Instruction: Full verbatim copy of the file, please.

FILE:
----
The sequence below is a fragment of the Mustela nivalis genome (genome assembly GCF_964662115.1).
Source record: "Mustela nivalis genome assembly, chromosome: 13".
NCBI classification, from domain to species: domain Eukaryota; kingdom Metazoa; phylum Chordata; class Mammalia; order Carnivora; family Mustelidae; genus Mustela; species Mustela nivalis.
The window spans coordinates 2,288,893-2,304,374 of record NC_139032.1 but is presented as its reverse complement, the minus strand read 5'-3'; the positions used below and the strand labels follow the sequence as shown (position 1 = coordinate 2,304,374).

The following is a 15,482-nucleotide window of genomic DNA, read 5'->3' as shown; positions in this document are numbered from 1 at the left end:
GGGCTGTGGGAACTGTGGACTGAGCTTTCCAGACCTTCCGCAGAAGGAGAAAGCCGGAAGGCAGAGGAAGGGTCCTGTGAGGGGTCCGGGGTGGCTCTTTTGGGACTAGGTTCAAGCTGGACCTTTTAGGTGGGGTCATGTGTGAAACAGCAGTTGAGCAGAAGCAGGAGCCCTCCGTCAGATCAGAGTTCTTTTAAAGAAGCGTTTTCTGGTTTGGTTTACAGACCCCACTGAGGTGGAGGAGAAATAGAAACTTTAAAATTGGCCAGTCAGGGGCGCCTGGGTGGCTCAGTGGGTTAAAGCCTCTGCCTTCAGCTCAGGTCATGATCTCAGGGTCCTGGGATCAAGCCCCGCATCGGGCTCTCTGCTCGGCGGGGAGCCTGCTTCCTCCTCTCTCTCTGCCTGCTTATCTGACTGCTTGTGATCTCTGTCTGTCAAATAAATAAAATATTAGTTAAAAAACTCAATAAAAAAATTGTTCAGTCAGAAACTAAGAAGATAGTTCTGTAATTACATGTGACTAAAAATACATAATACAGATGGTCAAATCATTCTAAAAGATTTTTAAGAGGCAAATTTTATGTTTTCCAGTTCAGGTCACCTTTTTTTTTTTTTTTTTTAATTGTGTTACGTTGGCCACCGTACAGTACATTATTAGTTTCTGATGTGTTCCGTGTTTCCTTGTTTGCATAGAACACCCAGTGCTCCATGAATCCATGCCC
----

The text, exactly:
The sequence below is a fragment of the Mustela nivalis genome (genome assembly GCF_964662115.1).
Source record: "Mustela nivalis genome assembly, chromosome: 13".
NCBI classification, from domain to species: domain Eukaryota; kingdom Metazoa; phylum Chordata; class Mammalia; order Carnivora; family Mustelidae; genus Mustela; species Mustela nivalis.
The window spans coordinates 2,288,893-2,304,374 of record NC_139032.1 but is presented as its reverse complement, the minus strand read 5'-3'; the positions used below and the strand labels follow the sequence as shown (position 1 = coordinate 2,304,374).

The following is a 15,482-nucleotide window of genomic DNA, read 5'->3' as shown; positions in this document are numbered from 1 at the left end:
GGGCTGTGGGAACTGTGGACTGAGCTTTCCAGACCTTCCGCAGAAGGAGAAAGCCGGAAGGCAGAGGAAGGGTCCTGTGAGGGGTCCGGGGTGGCTCTTTTGGGACTAGGTTCAAGCTGGACCTTTTAGGTGGGGTCATGTGTGAAACAGCAGTTGAGCAGAAGCAGGAGCCCTCCGTCAGATCAGAGTTCTTTTAAAGAAGCGTTTTCTGGTTTGGTTTACAGACCCCACTGAGGTGGAGGAGAAATAGAAACTTTAAAATTGGCCAGTCAGGGGCGCCTGGGTGGCTCAGTGGGTTAAAGCCTCTGCCTTCAGCTCAGGTCATGATCTCAGGGTCCTGGGATCAAGCCCCGCATCGGGCTCTCTGCTCGGCGGGGAGCCTGCTTCCTCCTCTCTCTCTGCCTGCTTATCTGACTGCTTGTGATCTCTGTCTGTCAAATAAATAAAATATTAGTTAAAAAACTCAATAAAAAAATTGTTCAGTCAGAAACTAAGAAGATAGTTCTGTAATTACATGTGACTAAAAATACATAATACAGATGGTCAAATCATTCTAAAAGATTTTTAAGAGGCAAATTTTATGTTTTCCAGTTCAGGTCACCTTTTTTTTTTTTTTTTTTAATTGTGTTACGTTGGCCACCGTACAGTACATTATTAGTTTCTGATGTGTTCCGTGTTTCCTTGTTTGCATAGAACACCCAGTGCTCCATGAATCCATGCCC